The song they were all playing and singing was ‘Second Hands News” by Fleetwood Mac.  I realize now how “new” the album was, and for them to even know the song was miraculous because music often only hit Africa a half a year after the rest of the world had already memorized the lyrics.

So, last night, when Fleetwood Mac played that song, live, in front of me – ok far away – but we were in the same room – I was transported to that place in a split second. I could feel the hot earth and the absolute certainty that this was where I belonged and those were my people. We met like old friends and shared many wonderful adventures in the months I stayed in Africa.

The music of JOY! That’s what Fleetwood Mac brought to us.

The Gazette writer had it right when she said that they brought a contemporary edge to the music.  It wasnt;t all just about memories – it was fresh too.  I guess as a singer I watch the band a little differently. i watch how they talk to each other, how rehearsed or spontaneous they sound, how comfortable they are with their instruments. Who is leading. That kind of stuff. I find it interesting. But last night, when Stevie Nicks began singing, I actually had a moment of concern, because she wasnt hitting the signature upper ranger in songs like The Chain.  She was really keeping it quiet, and I thought

“oh NO! Stevie nicks has gotten old and can’t hit the highs anymore and the same thing is going to happen to me!”

The fear of every middle-aged singer I suppose, is that one day we wont be able to do the thing we love so much.  But, I become inspired by singers like Joni Mitchell and Stevie nicks, who just seem to develop richer and more beautiful interpretations of their songs as they age.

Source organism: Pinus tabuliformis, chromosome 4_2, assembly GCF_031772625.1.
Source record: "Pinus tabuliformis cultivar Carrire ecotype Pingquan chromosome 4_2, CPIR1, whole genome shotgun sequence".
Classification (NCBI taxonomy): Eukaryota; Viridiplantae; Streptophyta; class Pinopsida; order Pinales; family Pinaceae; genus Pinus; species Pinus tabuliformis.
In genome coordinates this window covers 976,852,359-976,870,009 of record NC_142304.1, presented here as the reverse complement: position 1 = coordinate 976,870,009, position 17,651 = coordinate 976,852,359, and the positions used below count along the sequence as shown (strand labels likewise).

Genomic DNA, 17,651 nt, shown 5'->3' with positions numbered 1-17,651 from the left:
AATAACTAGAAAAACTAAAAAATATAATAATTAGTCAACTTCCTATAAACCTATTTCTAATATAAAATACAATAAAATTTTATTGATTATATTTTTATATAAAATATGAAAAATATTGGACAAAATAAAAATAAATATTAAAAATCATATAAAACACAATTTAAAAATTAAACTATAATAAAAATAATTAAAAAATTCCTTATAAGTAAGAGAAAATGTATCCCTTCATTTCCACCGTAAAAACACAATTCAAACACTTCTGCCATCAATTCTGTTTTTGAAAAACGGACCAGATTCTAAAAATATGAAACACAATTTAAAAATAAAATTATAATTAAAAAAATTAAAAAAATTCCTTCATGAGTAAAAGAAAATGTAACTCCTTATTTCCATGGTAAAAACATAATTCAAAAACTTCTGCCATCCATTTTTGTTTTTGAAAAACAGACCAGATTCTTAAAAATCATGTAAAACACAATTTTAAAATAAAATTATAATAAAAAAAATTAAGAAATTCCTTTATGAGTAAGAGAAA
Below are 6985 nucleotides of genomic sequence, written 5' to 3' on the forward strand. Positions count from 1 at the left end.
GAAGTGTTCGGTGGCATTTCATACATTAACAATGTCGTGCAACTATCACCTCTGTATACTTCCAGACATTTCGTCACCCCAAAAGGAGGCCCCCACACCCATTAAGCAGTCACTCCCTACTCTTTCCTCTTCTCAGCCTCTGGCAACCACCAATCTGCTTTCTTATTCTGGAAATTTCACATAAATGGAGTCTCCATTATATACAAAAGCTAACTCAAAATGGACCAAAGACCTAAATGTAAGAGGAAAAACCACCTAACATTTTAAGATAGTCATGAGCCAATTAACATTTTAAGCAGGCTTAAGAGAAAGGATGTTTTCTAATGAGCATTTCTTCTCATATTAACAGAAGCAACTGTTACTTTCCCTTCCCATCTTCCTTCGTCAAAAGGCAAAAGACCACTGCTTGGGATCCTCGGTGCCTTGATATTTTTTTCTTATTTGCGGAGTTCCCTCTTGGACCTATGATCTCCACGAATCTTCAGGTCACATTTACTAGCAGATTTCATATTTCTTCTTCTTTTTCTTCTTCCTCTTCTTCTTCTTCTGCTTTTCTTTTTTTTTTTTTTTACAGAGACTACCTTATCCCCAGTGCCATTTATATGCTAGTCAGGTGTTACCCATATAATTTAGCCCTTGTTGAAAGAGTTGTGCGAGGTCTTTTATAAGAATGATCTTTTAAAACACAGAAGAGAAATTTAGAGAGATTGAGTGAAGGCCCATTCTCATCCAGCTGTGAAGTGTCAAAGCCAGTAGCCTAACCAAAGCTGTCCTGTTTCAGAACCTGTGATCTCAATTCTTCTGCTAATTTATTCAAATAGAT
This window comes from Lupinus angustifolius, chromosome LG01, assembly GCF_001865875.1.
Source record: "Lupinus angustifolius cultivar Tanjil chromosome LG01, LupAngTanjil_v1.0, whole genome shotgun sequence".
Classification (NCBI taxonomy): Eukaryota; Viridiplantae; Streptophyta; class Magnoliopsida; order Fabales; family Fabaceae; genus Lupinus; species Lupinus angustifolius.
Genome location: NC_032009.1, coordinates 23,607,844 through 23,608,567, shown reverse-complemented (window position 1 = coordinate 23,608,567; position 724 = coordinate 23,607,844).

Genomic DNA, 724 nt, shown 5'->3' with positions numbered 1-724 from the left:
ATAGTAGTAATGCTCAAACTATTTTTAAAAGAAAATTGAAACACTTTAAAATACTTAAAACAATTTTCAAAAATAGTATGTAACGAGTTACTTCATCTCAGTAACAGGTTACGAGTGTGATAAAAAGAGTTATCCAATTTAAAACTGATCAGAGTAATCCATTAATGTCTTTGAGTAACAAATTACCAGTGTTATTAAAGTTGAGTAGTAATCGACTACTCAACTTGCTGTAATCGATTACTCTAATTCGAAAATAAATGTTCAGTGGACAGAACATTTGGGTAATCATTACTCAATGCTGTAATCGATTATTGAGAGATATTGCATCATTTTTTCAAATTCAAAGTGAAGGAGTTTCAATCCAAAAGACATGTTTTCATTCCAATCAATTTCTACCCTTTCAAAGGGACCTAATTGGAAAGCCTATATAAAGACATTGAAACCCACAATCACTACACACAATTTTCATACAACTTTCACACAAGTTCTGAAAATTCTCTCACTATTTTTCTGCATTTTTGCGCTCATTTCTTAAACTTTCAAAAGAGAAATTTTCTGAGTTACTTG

The Stevie took me to school. I watched as she ​gradually​ increased her energy input into the songs. She slowly brought herself to stronger notes. Even John said it

“Oh God – She’s just warming up…”imagesATF5GBB4

And that was it. I learned that holding back a little can make for an amazing presence by the end she had sort of fully let out her energy and the whole thing exploded when she did “Gold dust Woman”. It was extraordinary and subtle showmanship and I am so grateful for having seen it.

On the other side of the serious aspects of the show, was the fun of sitting up in the nosebleeds for the first time in our lives. Just getting to our seats was a whole adventure…

The parking garage has a huge line-up – it’s 25.00 to park! holy shit. but our kids bought us the tickets so that’s our cost for this show and getting into a warm car at the end – totally worth it.

We enter the garage and are about to find out how different concerts are in 2015 compared to 1977 when I hopped into a VW bug with a girl named Judy and 6 of her closest friends, all bedecked in hippie attire to go the Forum in Montreal to see YES.  In those years, they didn’t check your trunk for bombs or frisk you with magical wands to see if you are packing.

In those years you could smoke anything during the concert. I can;t imagine now how we didnt’t all light ourselves on fire.  people would get insanely wasted.  I didn’t even have to smoke during the YES concert, I was so vicariously high I was practically hallucinating by the intermission.